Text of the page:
Tarleton supports new plan to fund transit

By Kate O'Connell

Efforts to avoid cuts to King County Metro services have landed close to home with Seattle Mayor Ed Murray unveiling a new proposal to save Seattle-centric routes.

After the failure of King County’s Proposition 1 in last month’s specialized election, Murray said it’s time for Seattle to step up. The county-wide measure aimed to prevent service reductions and save about 70 bus routes from being axed. While it received support from 66 percent of voters within the city limits it was widely rejected by voters outside of Seattle.

“We know this is what Seattle wants. Two thirds of Seattle voters in last month’s election said a very clear and loud yes to transit service,” Murray said.

Murray’s transit plan mirrors the county-wide proposal. It calls for a $60 vehicle fee for Seattle residents and a 0.1 percent sales tax increase within city limits to maintain bus services.

The proposal would generate $45 million annually and is designed to reduce the impacts of upcoming cuts by 90 percent for commuters.

Rep. Gael Tarleton of the 36th District said her constituents cannot afford to see cuts to Metro services.
“My constituents have been very vocal for years that they need more transit, not less,” Tarleton said.

“I support the Mayor’s initiative. We have to view this situation with Metro as the most urgent crisis facing our economy and community today.”

Murray’s plan isn’t the first to be put forward since the defeat of prop. 1. Seattle leaders, including Tarleton, previously endorsed the Keep Seattle Moving initiative, otherwise known as initiative 118.

But Tarleton said issues with the source of funding for the initiative made Murray’s plan the more attractive option.

“My concern about initiative 118 had been principally that they were proposing to fund it through increases in property tax.”

Murray is hoping to ask Seattle voters to approve a property tax increase for one of his key issues, universal pre-K. Tarleton said it was important to support initiative 118 to send a message that something needed to be done. However, she said Murray’s plan for preserving Metro transit services is preferable.

Despite strong support from Seattle and King County leaders, Tarleton said some of her constituents may not support raising sales taxes and the car-tab due to concerns it will negatively impact the city’s most vulnerable populations. But she said bus services are crucial to many people who rely on transit for their livelihood, and something needs to be done.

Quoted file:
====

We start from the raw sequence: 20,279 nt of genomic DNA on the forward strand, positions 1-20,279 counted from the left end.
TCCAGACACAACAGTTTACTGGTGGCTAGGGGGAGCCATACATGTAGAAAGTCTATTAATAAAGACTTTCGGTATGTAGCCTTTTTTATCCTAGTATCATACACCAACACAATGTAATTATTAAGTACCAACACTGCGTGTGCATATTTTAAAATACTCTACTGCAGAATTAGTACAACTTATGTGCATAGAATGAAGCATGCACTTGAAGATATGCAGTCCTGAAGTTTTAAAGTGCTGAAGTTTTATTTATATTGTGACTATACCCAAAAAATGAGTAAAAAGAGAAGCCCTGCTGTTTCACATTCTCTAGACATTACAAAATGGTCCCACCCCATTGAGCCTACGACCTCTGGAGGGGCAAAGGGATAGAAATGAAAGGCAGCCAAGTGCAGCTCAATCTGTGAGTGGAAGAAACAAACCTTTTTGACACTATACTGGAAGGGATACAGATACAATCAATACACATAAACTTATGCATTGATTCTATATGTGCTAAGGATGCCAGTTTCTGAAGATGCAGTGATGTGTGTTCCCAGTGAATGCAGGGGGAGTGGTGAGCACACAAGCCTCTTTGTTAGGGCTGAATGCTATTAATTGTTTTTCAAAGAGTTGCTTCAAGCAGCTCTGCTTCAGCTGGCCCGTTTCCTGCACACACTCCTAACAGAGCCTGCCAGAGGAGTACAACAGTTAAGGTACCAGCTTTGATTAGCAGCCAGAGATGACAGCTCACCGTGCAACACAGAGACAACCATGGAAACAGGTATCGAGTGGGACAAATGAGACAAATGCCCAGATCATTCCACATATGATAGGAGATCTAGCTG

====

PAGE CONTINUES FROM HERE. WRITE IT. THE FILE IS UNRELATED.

“It’s rare that everyone will be on the same page. But we have to have buses and my district is one of the heaviest users of buses. I’m urging voters to take the long view and realize that we need more buses. This is the first step.”

Of the $45 million raised by Murray’s proposal, $40 million would be used to preserve the majority of services facing the chopping block in second, third, and final rounds of cuts during 2015.

Tarleton said the proposal would also address some concerns for low-income households with $2 million allocated to offset impacts on lower-income residents, including a vehicle license rebate and a reduced fare.
All money sent to Metro by the city of Seattle under this proposal would be designated for services in the city. But Mayor Murray has his eye on a more regional solution as well.

The plan sets aside $3 million to create a regional partnership fund to partner with key suburban cities and employers to maintain key commuter routes.

“I’ve invited other Puget Sound leaders and employers to work with us to preserve the routes that are vital to both this city and to their cities, to our economy and their economy,” Murray said.

Tarleton said this is a good first step, but new regional revenue needs to be approved.

“The difficulty is that we need a regional transit solution. We don’t have that now.”

Murray’s proposal will be sent to the Seattle Transportation Benefit District Board in the coming weeks. The Board has until early August to refer the proposal to voter for a November ballot.

The first round of transit cuts are scheduled for September. Since this funding plan cannot be approved in time, Murray plans to reallocate existing Seattle Department of Transportation funds to maintain night-owl services that would otherwise be lost.

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